Definition: Digital evidence is electronic information that makes it possible to associate certain data with computers or networks. Internet traffic, for example, can be logged electronically stored so that documentation is available for attribution and analysis. The source and essence of all data transmissions can then be subjected to a detailed analysis.
Logging-in is one such feature but it can be disabled by malicious crackers. Doing so eliminates the foot print of what has passed through the network.
Examining the contents contained on a hard drive or even random access memory can be documented for evidentiary purposes. Your jurisdiction may soon be implementing strong electronic discovery rules.
Some laws (eDiscovery) make it required that companies be able to retrieve digital data for legal proceedings
Its Relevance: Substantiation of digital activity is a major issue when prosecuting individuals who have attacked an information system. Many statutes also require that "what happened" be disclosed to individuals who lose confidential information in your system. Successful prosecution is nearly impossible without a record of what happened. Precise information security policies and procedures, therefore, need to be established.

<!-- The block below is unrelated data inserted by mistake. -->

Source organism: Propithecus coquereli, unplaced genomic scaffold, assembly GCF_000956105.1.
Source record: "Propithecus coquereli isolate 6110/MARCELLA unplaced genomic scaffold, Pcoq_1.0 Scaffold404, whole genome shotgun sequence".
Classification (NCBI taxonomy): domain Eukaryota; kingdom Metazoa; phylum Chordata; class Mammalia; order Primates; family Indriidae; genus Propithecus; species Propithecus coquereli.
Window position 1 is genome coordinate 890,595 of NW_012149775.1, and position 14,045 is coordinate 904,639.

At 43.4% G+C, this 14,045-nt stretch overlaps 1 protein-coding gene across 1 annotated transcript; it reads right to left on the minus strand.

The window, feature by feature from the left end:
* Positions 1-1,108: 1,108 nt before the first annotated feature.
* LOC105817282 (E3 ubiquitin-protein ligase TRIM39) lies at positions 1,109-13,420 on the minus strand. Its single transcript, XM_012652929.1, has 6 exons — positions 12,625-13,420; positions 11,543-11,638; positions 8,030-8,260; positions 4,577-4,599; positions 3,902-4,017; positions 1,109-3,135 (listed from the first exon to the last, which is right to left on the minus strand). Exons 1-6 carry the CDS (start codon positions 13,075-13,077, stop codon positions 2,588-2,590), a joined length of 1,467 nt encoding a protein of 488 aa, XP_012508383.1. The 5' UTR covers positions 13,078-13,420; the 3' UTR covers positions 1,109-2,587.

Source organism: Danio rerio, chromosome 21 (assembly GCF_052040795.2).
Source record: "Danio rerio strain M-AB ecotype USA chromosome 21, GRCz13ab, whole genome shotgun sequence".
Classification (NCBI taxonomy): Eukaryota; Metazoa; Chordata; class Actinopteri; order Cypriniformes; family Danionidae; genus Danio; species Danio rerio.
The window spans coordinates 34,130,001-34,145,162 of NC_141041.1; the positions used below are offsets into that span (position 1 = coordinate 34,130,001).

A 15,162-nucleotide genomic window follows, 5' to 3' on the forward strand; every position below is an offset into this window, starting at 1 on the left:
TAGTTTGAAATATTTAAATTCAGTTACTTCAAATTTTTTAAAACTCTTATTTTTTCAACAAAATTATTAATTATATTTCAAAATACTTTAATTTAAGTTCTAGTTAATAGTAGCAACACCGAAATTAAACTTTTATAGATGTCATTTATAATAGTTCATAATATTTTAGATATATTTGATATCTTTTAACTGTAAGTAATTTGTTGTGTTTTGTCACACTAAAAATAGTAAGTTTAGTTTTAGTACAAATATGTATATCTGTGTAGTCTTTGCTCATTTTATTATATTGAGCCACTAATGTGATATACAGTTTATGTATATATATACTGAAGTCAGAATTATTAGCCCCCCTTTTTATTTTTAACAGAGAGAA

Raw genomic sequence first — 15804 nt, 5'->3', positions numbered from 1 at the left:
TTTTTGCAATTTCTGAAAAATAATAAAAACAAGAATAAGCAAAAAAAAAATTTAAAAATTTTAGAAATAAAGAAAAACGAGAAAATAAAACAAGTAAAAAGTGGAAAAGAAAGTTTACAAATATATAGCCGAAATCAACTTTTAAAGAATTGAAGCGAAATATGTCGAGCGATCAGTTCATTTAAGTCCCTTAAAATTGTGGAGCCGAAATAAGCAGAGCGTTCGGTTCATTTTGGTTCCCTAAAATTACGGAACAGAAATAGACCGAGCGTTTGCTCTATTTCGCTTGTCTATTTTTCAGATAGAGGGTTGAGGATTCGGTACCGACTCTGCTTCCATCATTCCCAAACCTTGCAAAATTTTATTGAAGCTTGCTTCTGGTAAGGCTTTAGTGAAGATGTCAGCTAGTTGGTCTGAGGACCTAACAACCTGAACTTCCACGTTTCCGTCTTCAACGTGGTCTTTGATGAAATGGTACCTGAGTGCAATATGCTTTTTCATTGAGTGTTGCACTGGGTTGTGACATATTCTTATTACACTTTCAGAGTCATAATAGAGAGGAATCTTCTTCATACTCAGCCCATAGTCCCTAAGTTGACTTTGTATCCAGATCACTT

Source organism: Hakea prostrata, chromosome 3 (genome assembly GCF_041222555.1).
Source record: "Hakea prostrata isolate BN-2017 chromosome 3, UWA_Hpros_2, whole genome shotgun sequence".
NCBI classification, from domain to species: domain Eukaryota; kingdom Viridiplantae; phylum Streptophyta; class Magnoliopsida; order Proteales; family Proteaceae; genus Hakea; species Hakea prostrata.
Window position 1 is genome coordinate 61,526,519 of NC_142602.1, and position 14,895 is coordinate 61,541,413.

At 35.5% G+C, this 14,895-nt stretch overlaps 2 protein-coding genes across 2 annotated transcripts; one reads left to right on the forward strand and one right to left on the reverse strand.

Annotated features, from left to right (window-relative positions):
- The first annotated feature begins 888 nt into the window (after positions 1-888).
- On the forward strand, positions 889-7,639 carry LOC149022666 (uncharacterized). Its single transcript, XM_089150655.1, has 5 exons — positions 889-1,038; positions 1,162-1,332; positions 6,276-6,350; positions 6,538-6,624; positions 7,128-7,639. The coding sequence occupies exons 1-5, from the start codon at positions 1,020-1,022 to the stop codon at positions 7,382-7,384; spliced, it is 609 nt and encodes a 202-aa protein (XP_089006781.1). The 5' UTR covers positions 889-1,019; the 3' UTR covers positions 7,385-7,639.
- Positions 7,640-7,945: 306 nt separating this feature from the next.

Information systems should be fashioned to collect documentation so that a comprehensive information security program can effectively function.
Also, organizations must now provide for the retrieval of data which is subpoenaed by the courts. The legal implications for being unable to comply can be significant.
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